NEW YORK (Reuters) - Actor Ashton Kutcher has more than 5 million and when singer John Mayer closed his account his devotees numbered 3.7 million but having a huge following on Twitter is no guarantee of being influential.
Researchers at Northwestern University said with new technology they can sift through the tens of millions of tweets sent each day on the microblogging website to pinpoint the most influential people on the hot topic of the day.
And it may not be the celebrity with the most followers.
"People think that just because you have a huge number of followers you may potentially be an influencer, and that is not the case," said Professor Alok Choudhary, the chair of the electrical engineering and computer science department at Northwestern University in Illinois.
Sports star LeBron James, for example, may influence people when he tweets about basketball but he does not have as much clout if he voices his ideas about the appointment of a new Supreme Court justice, according to Choudhary.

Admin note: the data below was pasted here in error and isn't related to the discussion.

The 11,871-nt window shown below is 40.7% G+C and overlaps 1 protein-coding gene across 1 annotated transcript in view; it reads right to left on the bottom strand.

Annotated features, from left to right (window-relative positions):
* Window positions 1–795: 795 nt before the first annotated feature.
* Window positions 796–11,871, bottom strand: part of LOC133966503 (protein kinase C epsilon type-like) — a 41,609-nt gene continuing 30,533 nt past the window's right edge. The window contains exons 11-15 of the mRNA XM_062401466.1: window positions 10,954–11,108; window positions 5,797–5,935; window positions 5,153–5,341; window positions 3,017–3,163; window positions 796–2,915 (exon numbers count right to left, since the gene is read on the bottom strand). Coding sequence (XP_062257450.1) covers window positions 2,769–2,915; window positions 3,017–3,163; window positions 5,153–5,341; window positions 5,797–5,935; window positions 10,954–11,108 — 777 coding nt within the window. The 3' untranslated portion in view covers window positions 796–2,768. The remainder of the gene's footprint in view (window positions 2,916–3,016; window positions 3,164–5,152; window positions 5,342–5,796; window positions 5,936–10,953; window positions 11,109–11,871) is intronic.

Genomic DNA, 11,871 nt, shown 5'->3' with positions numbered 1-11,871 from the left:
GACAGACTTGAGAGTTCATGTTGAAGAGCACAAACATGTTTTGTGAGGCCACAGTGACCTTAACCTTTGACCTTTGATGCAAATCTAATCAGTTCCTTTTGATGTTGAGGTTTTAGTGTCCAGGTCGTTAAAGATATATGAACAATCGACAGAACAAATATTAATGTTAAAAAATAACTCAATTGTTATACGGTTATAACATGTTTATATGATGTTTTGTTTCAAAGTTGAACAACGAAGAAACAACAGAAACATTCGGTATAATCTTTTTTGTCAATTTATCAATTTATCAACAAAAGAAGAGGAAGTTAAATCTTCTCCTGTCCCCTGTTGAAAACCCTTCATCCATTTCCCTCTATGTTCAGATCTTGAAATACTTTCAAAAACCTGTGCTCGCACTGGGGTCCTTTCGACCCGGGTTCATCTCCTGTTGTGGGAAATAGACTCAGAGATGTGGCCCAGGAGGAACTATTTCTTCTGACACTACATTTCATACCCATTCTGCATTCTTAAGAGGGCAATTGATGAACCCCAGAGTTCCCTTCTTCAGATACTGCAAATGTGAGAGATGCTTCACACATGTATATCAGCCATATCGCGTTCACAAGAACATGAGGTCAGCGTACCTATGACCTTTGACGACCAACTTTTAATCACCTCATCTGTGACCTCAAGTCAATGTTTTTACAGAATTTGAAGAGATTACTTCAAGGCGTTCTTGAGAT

"The idea was how do we determine what are the important tweets and who are the people who really influence others in real time," he explained in an interview.
Using massive dating mining of texts, network analysis and real-time response measures Choudhary and Ramanathan Narayanan, a graduate student at the university, developed a website to rank the most influential tweeters on a topic.
The site, www.pulseofthetweeters.com, resulted from Narayanan's thesis project.
Although Twitter, which limits tweets to 140 characters, is only four years old it has become an immensely popular social networking website, similar to Facebook and LinkedIn, with 145 million users and an average of 90 million tweets per day.
"So, which tweets should you read? Which tweets are being read by media experts on any given subject, such as politics, law, fashion, food? We provide that information," said Narayanan.
The recently launched site also determines whether the tweets are positive, negative or neutral and filters out spam.
"A lot of people think that just because you tweet a lot means you may have influence or you are important. But there are a lot of junk tweets, so to speak. Our technology filters those out," Choudhary explained.
The researchers believe the technology could identify trends and the people who are influencing them.
"Our premise is that influencers are those that dynamically change the opinions of people on specific topics, or the topic of the moment. So in real time we can determine how people are getting influenced for an important topic," he added.
Read the article at The New York Times
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